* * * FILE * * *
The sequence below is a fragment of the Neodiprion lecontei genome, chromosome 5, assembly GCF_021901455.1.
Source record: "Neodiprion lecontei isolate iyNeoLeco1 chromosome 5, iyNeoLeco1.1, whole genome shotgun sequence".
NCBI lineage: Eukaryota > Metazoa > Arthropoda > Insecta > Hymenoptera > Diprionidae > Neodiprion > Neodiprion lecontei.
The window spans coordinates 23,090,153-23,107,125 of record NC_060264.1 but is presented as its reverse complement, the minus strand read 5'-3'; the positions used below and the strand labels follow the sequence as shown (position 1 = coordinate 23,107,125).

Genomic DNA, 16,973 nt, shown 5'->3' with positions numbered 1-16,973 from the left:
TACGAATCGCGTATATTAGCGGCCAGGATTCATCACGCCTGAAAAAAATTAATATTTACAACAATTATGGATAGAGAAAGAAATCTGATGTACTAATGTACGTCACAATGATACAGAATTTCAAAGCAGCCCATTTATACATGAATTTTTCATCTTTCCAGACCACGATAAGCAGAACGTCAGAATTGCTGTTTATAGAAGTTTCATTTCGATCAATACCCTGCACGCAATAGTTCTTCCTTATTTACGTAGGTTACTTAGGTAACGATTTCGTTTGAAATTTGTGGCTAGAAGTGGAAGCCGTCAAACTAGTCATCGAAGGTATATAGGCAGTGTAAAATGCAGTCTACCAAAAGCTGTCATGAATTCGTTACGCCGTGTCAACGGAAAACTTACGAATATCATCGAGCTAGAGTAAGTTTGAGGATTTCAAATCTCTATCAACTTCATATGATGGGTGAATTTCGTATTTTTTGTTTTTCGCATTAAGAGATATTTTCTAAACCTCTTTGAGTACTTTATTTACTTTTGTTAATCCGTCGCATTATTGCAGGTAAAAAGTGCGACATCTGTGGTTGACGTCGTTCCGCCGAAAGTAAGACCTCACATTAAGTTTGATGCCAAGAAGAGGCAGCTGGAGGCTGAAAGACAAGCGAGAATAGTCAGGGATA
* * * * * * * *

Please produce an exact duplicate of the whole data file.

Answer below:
The sequence below is a fragment of the Neodiprion lecontei genome, chromosome 5, assembly GCF_021901455.1.
Source record: "Neodiprion lecontei isolate iyNeoLeco1 chromosome 5, iyNeoLeco1.1, whole genome shotgun sequence".
NCBI lineage: Eukaryota > Metazoa > Arthropoda > Insecta > Hymenoptera > Diprionidae > Neodiprion > Neodiprion lecontei.
The window spans coordinates 23,090,153-23,107,125 of record NC_060264.1 but is presented as its reverse complement, the minus strand read 5'-3'; the positions used below and the strand labels follow the sequence as shown (position 1 = coordinate 23,107,125).

Genomic DNA, 16,973 nt, shown 5'->3' with positions numbered 1-16,973 from the left:
TACGAATCGCGTATATTAGCGGCCAGGATTCATCACGCCTGAAAAAAATTAATATTTACAACAATTATGGATAGAGAAAGAAATCTGATGTACTAATGTACGTCACAATGATACAGAATTTCAAAGCAGCCCATTTATACATGAATTTTTCATCTTTCCAGACCACGATAAGCAGAACGTCAGAATTGCTGTTTATAGAAGTTTCATTTCGATCAATACCCTGCACGCAATAGTTCTTCCTTATTTACGTAGGTTACTTAGGTAACGATTTCGTTTGAAATTTGTGGCTAGAAGTGGAAGCCGTCAAACTAGTCATCGAAGGTATATAGGCAGTGTAAAATGCAGTCTACCAAAAGCTGTCATGAATTCGTTACGCCGTGTCAACGGAAAACTTACGAATATCATCGAGCTAGAGTAAGTTTGAGGATTTCAAATCTCTATCAACTTCATATGATGGGTGAATTTCGTATTTTTTGTTTTTCGCATTAAGAGATATTTTCTAAACCTCTTTGAGTACTTTATTTACTTTTGTTAATCCGTCGCATTATTGCAGGTAAAAAGTGCGACATCTGTGGTTGACGTCGTTCCGCCGAAAGTAAGACCTCACATTAAGTTTGATGCCAAGAAGAGGCAGCTGGAGGCTGAAAGACAAGCGAGAATAGTCAGGGATA